Colonial First State, the wealth arm of Commonwealth Bank of Australia, has warned the fund managers it invests with to take the financial risks of climate change seriously or risk being dumped.
A CFS survey of more than 75 of its global and domestic investment managers found less than half (45 per cent) believe climate change is an investment risk, with less than 20 per cent measuring the carbon footprint of their portfolios. None are using carbon prices in valuing companies.
Scott Tully, head of investments at CFS, which manages $87 billion on behalf of nearly 1 million superannuation fund clients, said the findings were "lower" than the wealth manager had hoped.
"We've now got to assess [and ask] 'what are they doing about it?' It is a process where we might remove managers, not because we think they're not doing the right thing, but because they're not identifying risks which we think are material to portfolios," he told The Australian Financial Review.
This comes as the prudential regulator last year outlined plans for an industry-wide review of climate-related disclosure, warning insurers, superannuation funds and banks they place their "futures in jeopardy" by ignoring risks related to climate change.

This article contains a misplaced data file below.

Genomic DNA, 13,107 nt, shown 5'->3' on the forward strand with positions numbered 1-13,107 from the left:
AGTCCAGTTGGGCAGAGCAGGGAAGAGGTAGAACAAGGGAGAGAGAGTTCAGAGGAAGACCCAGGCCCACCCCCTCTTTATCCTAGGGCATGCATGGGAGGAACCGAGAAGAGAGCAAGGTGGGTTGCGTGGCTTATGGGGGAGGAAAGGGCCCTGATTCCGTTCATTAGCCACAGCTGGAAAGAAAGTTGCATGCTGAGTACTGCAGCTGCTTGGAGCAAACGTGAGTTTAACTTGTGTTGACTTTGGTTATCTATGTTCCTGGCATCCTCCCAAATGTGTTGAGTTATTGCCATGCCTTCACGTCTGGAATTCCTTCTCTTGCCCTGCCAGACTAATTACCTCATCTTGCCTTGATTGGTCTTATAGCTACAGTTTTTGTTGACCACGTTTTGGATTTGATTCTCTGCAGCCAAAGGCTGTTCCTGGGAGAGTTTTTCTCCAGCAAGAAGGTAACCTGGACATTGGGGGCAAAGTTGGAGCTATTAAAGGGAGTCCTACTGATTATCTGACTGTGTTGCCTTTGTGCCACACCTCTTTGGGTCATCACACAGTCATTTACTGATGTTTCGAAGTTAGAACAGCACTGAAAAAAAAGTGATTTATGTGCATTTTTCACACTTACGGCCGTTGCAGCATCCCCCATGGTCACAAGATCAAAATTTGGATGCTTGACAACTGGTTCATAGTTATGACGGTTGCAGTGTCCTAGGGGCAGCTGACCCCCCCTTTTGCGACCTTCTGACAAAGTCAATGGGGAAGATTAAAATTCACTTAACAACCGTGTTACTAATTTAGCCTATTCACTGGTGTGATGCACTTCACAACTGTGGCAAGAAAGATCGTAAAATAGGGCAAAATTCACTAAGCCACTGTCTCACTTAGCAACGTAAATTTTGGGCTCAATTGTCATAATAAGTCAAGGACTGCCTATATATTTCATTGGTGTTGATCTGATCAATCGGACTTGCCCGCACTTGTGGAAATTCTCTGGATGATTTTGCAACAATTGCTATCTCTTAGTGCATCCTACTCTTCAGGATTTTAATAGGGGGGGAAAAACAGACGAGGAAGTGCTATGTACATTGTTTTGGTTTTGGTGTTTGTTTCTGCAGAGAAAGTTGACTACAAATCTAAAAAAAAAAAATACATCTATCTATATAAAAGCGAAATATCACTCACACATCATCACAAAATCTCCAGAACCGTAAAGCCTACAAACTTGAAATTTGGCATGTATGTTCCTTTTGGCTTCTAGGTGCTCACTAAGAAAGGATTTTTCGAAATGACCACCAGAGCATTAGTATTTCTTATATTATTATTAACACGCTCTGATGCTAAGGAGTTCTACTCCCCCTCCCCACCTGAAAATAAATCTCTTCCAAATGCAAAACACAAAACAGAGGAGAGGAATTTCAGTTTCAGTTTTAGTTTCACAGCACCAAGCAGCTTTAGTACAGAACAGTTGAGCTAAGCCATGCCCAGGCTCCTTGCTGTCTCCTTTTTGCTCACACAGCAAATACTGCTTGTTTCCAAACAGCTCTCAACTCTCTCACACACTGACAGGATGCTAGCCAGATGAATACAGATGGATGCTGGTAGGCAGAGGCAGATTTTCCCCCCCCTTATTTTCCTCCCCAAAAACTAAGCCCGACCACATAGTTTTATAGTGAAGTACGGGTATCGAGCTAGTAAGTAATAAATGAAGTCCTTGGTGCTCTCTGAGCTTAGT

"Increasingly, APRA will expect more sophisticated answers, especially from well-resourced and complex entities," said Australian Prudential Regulation Authority executive director Geoff Summerhayes in November.
"APRA intends to gain insights in areas such as how exposed regulated entities are to physical, transitional and liability risks, and whether they're taking steps to protect themselves and their customers." More